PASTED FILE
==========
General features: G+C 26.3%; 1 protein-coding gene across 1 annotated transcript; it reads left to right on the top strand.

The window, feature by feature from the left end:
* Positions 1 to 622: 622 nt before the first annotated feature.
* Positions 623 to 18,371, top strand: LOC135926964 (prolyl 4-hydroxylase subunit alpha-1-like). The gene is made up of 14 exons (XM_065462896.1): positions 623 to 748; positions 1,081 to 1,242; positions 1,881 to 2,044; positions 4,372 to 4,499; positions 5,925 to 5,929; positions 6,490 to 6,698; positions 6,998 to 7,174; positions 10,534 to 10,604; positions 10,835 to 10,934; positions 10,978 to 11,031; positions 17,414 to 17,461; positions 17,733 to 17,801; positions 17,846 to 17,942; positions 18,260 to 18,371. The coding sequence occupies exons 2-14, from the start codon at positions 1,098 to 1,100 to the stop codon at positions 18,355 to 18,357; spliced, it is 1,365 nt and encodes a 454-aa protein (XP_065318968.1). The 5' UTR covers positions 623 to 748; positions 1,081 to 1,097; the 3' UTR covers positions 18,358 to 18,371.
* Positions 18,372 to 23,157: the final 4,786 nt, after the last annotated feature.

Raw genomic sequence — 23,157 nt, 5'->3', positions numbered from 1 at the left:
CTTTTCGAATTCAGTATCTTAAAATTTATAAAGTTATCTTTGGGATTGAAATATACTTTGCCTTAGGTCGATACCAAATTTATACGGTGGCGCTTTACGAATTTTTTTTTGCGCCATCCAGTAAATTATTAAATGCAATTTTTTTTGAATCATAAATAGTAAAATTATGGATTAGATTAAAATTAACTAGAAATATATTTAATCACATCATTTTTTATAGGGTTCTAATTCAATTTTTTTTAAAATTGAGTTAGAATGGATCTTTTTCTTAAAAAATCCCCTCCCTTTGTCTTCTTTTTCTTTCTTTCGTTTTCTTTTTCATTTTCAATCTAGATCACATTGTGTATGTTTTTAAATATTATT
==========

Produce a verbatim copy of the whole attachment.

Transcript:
General features: G+C 26.3%; 1 protein-coding gene across 1 annotated transcript; it reads left to right on the top strand.

The window, feature by feature from the left end:
* Positions 1 to 622: 622 nt before the first annotated feature.
* Positions 623 to 18,371, top strand: LOC135926964 (prolyl 4-hydroxylase subunit alpha-1-like). The gene is made up of 14 exons (XM_065462896.1): positions 623 to 748; positions 1,081 to 1,242; positions 1,881 to 2,044; positions 4,372 to 4,499; positions 5,925 to 5,929; positions 6,490 to 6,698; positions 6,998 to 7,174; positions 10,534 to 10,604; positions 10,835 to 10,934; positions 10,978 to 11,031; positions 17,414 to 17,461; positions 17,733 to 17,801; positions 17,846 to 17,942; positions 18,260 to 18,371. The coding sequence occupies exons 2-14, from the start codon at positions 1,098 to 1,100 to the stop codon at positions 18,355 to 18,357; spliced, it is 1,365 nt and encodes a 454-aa protein (XP_065318968.1). The 5' UTR covers positions 623 to 748; positions 1,081 to 1,097; the 3' UTR covers positions 18,358 to 18,371.
* Positions 18,372 to 23,157: the final 4,786 nt, after the last annotated feature.

Raw genomic sequence — 23,157 nt, 5'->3', positions numbered from 1 at the left:
CTTTTCGAATTCAGTATCTTAAAATTTATAAAGTTATCTTTGGGATTGAAATATACTTTGCCTTAGGTCGATACCAAATTTATACGGTGGCGCTTTACGAATTTTTTTTTGCGCCATCCAGTAAATTATTAAATGCAATTTTTTTTGAATCATAAATAGTAAAATTATGGATTAGATTAAAATTAACTAGAAATATATTTAATCACATCATTTTTTATAGGGTTCTAATTCAATTTTTTTTAAAATTGAGTTAGAATGGATCTTTTTCTTAAAAAATCCCCTCCCTTTGTCTTCTTTTTCTTTCTTTCGTTTTCTTTTTCATTTTCAATCTAGATCACATTGTGTATGTTTTTAAATATTATT